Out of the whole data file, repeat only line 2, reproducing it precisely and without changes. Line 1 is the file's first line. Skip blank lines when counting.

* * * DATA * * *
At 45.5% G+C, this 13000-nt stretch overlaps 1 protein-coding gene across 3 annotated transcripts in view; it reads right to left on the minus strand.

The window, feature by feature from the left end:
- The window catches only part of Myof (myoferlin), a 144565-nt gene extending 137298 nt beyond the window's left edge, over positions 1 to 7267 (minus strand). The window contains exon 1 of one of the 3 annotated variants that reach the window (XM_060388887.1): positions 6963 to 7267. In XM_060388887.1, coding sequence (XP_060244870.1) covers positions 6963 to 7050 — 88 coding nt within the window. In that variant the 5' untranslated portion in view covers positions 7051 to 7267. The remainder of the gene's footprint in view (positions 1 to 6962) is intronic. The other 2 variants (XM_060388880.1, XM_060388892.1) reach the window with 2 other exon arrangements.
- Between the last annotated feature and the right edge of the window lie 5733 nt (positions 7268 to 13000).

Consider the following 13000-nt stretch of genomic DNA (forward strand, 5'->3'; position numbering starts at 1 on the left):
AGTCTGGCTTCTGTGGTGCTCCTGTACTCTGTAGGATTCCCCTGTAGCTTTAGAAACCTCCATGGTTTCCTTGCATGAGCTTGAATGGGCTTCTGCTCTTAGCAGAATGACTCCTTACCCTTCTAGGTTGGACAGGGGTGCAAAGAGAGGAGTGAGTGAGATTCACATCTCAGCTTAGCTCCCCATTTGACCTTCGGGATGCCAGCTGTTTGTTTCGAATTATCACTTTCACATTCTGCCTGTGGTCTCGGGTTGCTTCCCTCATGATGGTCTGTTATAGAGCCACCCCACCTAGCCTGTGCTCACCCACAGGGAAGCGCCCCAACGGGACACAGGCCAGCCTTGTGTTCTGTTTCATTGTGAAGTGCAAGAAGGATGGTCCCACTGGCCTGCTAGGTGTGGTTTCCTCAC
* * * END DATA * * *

The window, feature by feature from the left end: